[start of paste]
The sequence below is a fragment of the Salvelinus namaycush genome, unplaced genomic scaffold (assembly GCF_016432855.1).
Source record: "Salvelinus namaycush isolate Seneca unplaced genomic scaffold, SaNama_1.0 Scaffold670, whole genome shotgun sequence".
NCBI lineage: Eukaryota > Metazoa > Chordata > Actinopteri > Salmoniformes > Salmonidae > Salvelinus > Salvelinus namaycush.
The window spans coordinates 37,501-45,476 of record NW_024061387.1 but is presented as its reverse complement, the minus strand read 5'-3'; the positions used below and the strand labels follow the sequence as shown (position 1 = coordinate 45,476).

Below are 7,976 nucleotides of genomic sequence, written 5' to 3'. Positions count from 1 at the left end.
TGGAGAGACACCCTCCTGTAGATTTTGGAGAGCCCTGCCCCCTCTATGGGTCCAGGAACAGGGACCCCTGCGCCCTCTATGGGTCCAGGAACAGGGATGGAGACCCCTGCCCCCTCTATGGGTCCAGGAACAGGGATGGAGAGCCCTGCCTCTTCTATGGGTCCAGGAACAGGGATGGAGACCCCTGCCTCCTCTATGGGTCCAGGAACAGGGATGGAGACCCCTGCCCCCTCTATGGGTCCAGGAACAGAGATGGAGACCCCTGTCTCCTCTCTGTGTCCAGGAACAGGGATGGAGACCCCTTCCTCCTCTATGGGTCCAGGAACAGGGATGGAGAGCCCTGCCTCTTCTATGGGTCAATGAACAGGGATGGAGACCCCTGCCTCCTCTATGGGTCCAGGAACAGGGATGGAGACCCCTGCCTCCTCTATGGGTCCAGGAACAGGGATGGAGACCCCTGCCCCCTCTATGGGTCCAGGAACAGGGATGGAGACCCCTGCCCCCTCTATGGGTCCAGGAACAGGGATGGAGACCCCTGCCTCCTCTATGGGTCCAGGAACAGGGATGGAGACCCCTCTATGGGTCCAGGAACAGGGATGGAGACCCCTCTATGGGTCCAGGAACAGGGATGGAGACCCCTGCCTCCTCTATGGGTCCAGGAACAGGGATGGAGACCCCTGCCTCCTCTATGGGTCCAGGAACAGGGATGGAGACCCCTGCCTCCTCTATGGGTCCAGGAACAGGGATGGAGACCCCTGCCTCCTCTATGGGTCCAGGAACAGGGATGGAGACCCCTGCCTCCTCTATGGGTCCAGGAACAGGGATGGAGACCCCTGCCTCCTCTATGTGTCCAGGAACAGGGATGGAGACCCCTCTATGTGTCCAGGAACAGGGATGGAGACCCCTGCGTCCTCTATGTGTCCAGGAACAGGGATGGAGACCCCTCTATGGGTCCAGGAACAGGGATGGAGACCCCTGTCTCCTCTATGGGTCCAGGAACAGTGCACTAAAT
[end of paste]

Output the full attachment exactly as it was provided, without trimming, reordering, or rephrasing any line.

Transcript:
The sequence below is a fragment of the Salvelinus namaycush genome, unplaced genomic scaffold (assembly GCF_016432855.1).
Source record: "Salvelinus namaycush isolate Seneca unplaced genomic scaffold, SaNama_1.0 Scaffold670, whole genome shotgun sequence".
NCBI lineage: Eukaryota > Metazoa > Chordata > Actinopteri > Salmoniformes > Salmonidae > Salvelinus > Salvelinus namaycush.
The window spans coordinates 37,501-45,476 of record NW_024061387.1 but is presented as its reverse complement, the minus strand read 5'-3'; the positions used below and the strand labels follow the sequence as shown (position 1 = coordinate 45,476).

Below are 7,976 nucleotides of genomic sequence, written 5' to 3'. Positions count from 1 at the left end.
TGGAGAGACACCCTCCTGTAGATTTTGGAGAGCCCTGCCCCCTCTATGGGTCCAGGAACAGGGACCCCTGCGCCCTCTATGGGTCCAGGAACAGGGATGGAGACCCCTGCCCCCTCTATGGGTCCAGGAACAGGGATGGAGAGCCCTGCCTCTTCTATGGGTCCAGGAACAGGGATGGAGACCCCTGCCTCCTCTATGGGTCCAGGAACAGGGATGGAGACCCCTGCCCCCTCTATGGGTCCAGGAACAGAGATGGAGACCCCTGTCTCCTCTCTGTGTCCAGGAACAGGGATGGAGACCCCTTCCTCCTCTATGGGTCCAGGAACAGGGATGGAGAGCCCTGCCTCTTCTATGGGTCAATGAACAGGGATGGAGACCCCTGCCTCCTCTATGGGTCCAGGAACAGGGATGGAGACCCCTGCCTCCTCTATGGGTCCAGGAACAGGGATGGAGACCCCTGCCCCCTCTATGGGTCCAGGAACAGGGATGGAGACCCCTGCCCCCTCTATGGGTCCAGGAACAGGGATGGAGACCCCTGCCTCCTCTATGGGTCCAGGAACAGGGATGGAGACCCCTCTATGGGTCCAGGAACAGGGATGGAGACCCCTCTATGGGTCCAGGAACAGGGATGGAGACCCCTGCCTCCTCTATGGGTCCAGGAACAGGGATGGAGACCCCTGCCTCCTCTATGGGTCCAGGAACAGGGATGGAGACCCCTGCCTCCTCTATGGGTCCAGGAACAGGGATGGAGACCCCTGCCTCCTCTATGGGTCCAGGAACAGGGATGGAGACCCCTGCCTCCTCTATGGGTCCAGGAACAGGGATGGAGACCCCTGCCTCCTCTATGTGTCCAGGAACAGGGATGGAGACCCCTCTATGTGTCCAGGAACAGGGATGGAGACCCCTGCGTCCTCTATGTGTCCAGGAACAGGGATGGAGACCCCTCTATGGGTCCAGGAACAGGGATGGAGACCCCTGTCTCCTCTATGGGTCCAGGAACAGTGCACTAAAT